Biden seeks to reassure Turkey over alleged coup plotter

Biden seeks to reassure Turkey over alleged coup plotter
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Vice President Biden on Wednesday sought to tamp down tensions between the United States and Turkey, during a visit to Ankara a month after a failed coup attempt that Turkish leaders claim was orchestrated by a cleric in Pennsylvania. 

In a press conference alongside Prime Minister Binali Yıldırım, Biden pledged “unwavering support” to the Turkish government, and vigorously denied that Washington had any role in the unsuccessful July 15 insurrection.

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He also refused to promise a handover Fethullah Gülen, the Turkish cleric who has lived in self-imposed exile in the U.S. since 1999.

Biden insisted that the matter remained in the hands of the American justice system, in which he could not interfere.

“We have no, no, no, no interest whatsoever in protecting anyone who has done harm to an ally,” Biden said. “But we need to meet legal standard requirements under our law.”

It is “totally understandable why the people of Turkey are angry,” he added. “But we will continue to work closely with Turkish government as process unfolds.”

Biden’s visit to Ankara on Wednesday was interpreted as an effort to reassure Turkey’s leaders about support from the U.S., following on the heels of last month’s aborted coup.

A total of 265 people were killed in an attempted overthrow of President Recep Tayyip Erdoğan by sections of the military. The effort was ultimately unsuccessful, after the revolters failed to secure key Turkish facilities or win over support from the public.

Turkish leaders have targeted their blame squarely at Gülen, despite his insistence of having no involvement.

“This heinous coup attempt was in our opinion orchestrated and instructed by Fethullah Gülen,” Yıldırım said Wednesday. “And as per the treaties we have, the necessary steps should be taken with a view to his extradition.”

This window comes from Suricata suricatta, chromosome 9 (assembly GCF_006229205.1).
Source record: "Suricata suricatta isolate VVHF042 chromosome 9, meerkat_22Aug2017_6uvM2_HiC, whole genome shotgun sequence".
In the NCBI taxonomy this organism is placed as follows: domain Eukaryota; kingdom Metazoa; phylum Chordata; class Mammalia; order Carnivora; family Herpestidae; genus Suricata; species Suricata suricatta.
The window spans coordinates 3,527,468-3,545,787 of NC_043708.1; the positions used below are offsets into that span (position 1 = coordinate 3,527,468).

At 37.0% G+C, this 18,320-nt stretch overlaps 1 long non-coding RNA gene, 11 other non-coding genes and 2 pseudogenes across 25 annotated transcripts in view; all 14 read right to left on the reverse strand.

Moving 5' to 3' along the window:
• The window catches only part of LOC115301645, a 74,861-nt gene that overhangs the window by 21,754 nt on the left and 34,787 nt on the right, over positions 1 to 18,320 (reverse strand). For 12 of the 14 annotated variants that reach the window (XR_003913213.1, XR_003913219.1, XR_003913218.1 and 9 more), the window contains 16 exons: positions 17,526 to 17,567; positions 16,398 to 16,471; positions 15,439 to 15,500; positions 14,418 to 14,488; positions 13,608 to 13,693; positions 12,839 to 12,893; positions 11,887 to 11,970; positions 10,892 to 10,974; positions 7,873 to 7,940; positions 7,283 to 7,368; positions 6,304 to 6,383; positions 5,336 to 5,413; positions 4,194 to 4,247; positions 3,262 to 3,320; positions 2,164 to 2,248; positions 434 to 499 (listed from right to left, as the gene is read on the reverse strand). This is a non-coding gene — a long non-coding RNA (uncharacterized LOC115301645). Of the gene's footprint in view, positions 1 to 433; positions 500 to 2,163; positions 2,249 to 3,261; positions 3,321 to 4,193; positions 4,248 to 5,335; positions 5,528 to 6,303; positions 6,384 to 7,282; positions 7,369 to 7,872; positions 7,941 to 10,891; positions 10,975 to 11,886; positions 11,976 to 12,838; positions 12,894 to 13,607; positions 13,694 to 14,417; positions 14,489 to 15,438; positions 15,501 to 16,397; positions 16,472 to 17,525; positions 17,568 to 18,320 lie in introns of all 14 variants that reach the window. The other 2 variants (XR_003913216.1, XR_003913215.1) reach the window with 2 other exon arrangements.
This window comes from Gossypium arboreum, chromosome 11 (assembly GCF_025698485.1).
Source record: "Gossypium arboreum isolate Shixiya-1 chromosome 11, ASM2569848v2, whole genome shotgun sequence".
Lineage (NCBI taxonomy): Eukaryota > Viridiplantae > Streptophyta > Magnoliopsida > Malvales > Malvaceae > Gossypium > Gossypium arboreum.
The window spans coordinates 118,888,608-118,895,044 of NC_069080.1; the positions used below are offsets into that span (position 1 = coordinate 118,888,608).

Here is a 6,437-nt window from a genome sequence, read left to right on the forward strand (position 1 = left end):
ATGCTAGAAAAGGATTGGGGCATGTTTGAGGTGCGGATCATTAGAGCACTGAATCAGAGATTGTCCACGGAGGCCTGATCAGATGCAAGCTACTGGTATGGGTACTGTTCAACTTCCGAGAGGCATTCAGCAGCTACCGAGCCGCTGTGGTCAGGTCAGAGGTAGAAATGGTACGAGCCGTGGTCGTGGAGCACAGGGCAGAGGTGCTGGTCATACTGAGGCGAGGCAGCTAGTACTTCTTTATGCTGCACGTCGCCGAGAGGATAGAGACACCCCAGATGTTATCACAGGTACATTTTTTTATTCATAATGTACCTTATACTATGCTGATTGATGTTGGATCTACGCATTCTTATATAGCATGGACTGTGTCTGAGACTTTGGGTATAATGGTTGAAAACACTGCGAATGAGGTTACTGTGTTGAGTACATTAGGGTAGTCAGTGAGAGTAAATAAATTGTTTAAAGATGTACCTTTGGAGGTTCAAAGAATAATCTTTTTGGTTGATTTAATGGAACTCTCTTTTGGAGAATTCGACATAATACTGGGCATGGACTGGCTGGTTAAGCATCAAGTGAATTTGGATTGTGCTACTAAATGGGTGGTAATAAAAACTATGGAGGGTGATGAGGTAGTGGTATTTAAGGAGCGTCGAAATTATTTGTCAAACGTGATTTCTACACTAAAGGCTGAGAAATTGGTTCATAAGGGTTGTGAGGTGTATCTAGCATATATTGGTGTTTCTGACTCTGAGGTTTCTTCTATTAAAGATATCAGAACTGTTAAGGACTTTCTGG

Ankara sent four separate extradition requests for Gülen to Washington following the coup last month, though none of them included his alleged revolutionary activities.

A legal review of the request is currently underway at the Justice and State Departments, and officials from the Obama administration were sent to Ankara to discuss the issue with the Turks.

“Having technical team from the U.S. on the ground is a clear sign from your side that you’re taking this seriously and attaching great importance to it,” Yıldırım told Biden. “Thanks for being sensitive to the matter.”

Some Turks have interpreted the Obama administration’s reluctance to immediately turn Gülen over as a sign that Washington was somehow complicit in the failed coup, a charge that Biden vigorously rejected Wednesday.

“Let me be clear, I want to ease any speculation, some of which I have heard, as to whether or not the U.S. had some advance warning, some foreknowledge of complicity,” Biden said. “The United States of America did not — did not have any foreknowledge of what befell you on the 15th.

“The people of the United States of America abhor what happened and under no circumstances would support anything remotely approaching the cowardly act of the treasonous members of military.”

In the aftermath of the uprising last month, Erdoğan has launched a massive roundup of officials throughout the military and civil service, in what critics warn could be an excuse for him to move further toward authoritarianism.

Turkey remains a NATO ally and provides a vital bulwark against the civil war in neighboring Syria, causing many in Washington to put a lid on concerns about Erdoğan’s creeping autocracy.

As Biden met with Turkish officials on Wednesday, the U.S. and Turkey undertook a joint military offensive aimed at routing the Islamic State in Iraq and Syria (ISIS) out of the Syrian border town of Jarabulus.

In a key move to bolster Turkey, the offensive was reportedly designed to rein in U.S.-backed Kurdish militants, whom officials in Ankara have eyed warily over connections to Kurdish nationalists in Turkey.